This causes a "syntax" problem where, if you want to depend only on sub-libraries of a package, there is no obvious place to put the version bound on the entire package itself. One way to solve this problem is to add support for the following syntax amazonka:{appstream,elb} >= 2.0; now there is an obvious place to put the version range.

Downsides. Prior to solving #3732, there will be some loss of expressivity if a number of packages are combined into a single package: cabal-install's dependency solver will solve for the dependencies of ALL the libraries (even if you're only actually interested in using some of them.) This is because the solver always solves for all the components of a package, whereas it won't solve for the dependencies of a package that you don't depend on.

Prior art. This is a redux of #2716 Here is what has changed since then:

  1. The motivation has been substantially improved; last time the motivation involved some Backpack/internal code readability hand-waving; now we specifically identify some existing, lockstep packages which would benefit from this. The proposal has nothing to do with Backpack and stands alone.

  2. The previous proposal suggested use of dashes for namespace separation; this proposal uses colons, and the fact that the package must be explicitly specified in build-depends means that it is easy to translate a new-style build-depends into an old-style list of Dependency, which means tooling keeps working.

  3. The previous proposal attempted to be backwards compatible. This proposal is not: you'll need a sufficiently recent version of Cabal library to work with it.

CC @mgsloan, @snoyberg, @hvr, @Ericson2314, @23Skidoo, @dcoutts, @edsko

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23Skidoo commented Jan 3, 2017

I think that this is a good idea, and amazonka presents a convincing use case. I agree that we shouldn't postpone 2.0 for this. Can you please list the differences between this proposal and #2176?

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hvr commented Jan 3, 2017

Another noteworthy example besides amazonka is https://github.com/brendanhay/gogol

$ cabal list --simple-output | grep gogol | grep -F 0.1.1 | wc -l
105
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snoyberg commented Jan 4, 2017

My opinion on this hasn't changed since last time. I'm still opposed to this change. This will massively impact tooling across the board for minimal gains. I've seen no reason why the situation is different now.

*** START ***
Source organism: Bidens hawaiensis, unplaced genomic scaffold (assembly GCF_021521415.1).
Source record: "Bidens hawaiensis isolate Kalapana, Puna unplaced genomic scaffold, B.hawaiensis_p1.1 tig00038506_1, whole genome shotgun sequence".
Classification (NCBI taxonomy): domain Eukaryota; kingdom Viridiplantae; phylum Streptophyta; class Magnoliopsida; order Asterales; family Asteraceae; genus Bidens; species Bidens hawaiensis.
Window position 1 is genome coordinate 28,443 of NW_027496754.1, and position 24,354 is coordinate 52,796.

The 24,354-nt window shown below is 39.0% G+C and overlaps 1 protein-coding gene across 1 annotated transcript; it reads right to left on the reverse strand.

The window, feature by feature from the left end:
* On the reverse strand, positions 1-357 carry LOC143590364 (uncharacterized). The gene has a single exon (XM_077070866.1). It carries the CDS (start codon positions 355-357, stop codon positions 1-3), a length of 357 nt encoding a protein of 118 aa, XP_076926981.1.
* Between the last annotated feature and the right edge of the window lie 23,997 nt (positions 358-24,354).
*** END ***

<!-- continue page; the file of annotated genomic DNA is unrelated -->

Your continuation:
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ezyang commented Jan 4, 2017

@23Skidoo I updated the bottom of the ticket with the two major changes from the previous proposal.

@snoyberg Let me take some of your comments from the previous time around and say how things have changed with this version of the proposal.

GHC won't accept the separator without tweaking it, for instance

Our compatibility with new and old GHCs works due to the existing implementation of convenience libraries. The basic premise is that the library foo from package bar is munged into the package name z-bar-z-foo in the package database. From GHC's perspective, we simplify identify a list of IPIDs whose modules should be brought into scope, otherwise GHC doesn't care if an entry in the package database is an actual package, or an internal library.

How is Hackage going to display these?

This proposal will require code from Hackage/Stackage to understand how to display multiple libraries from a single package. But this can come later; since many package maintainers want to maintain compatibility with old versions of Cabal, they will not want to migrate to this new syntax immediately. Once the window of supported Cabal versions is large enough and people start using it, Hackage and Stackage can gain knowledge how to support this.

How is permissions management for uploading going to work there?

Permissions management is, as before, per-package. No change here, no change necessary.

It's not some "convention," we've now completely broken invariants. Where is snap-server, or yesod-core, or pipes-bytestring, going to be located? Probably a dozen tools have hard-coded into them that they'll be located in snap-server.cabal, yesod-core.cabal, etc, located in the 00-index.tar file at a specific location. That invariant's gone.

The new proposal does not use the backwards-compatible hyphens syntax, so this is not an issue anymore.

cabal-install/Stack and dependency solving

Dependency solving is actually unchanged, because you can always interpret build-depends: amazonka:app <= 2.0 as build-depends: amazonka <= 2.0 and go from there.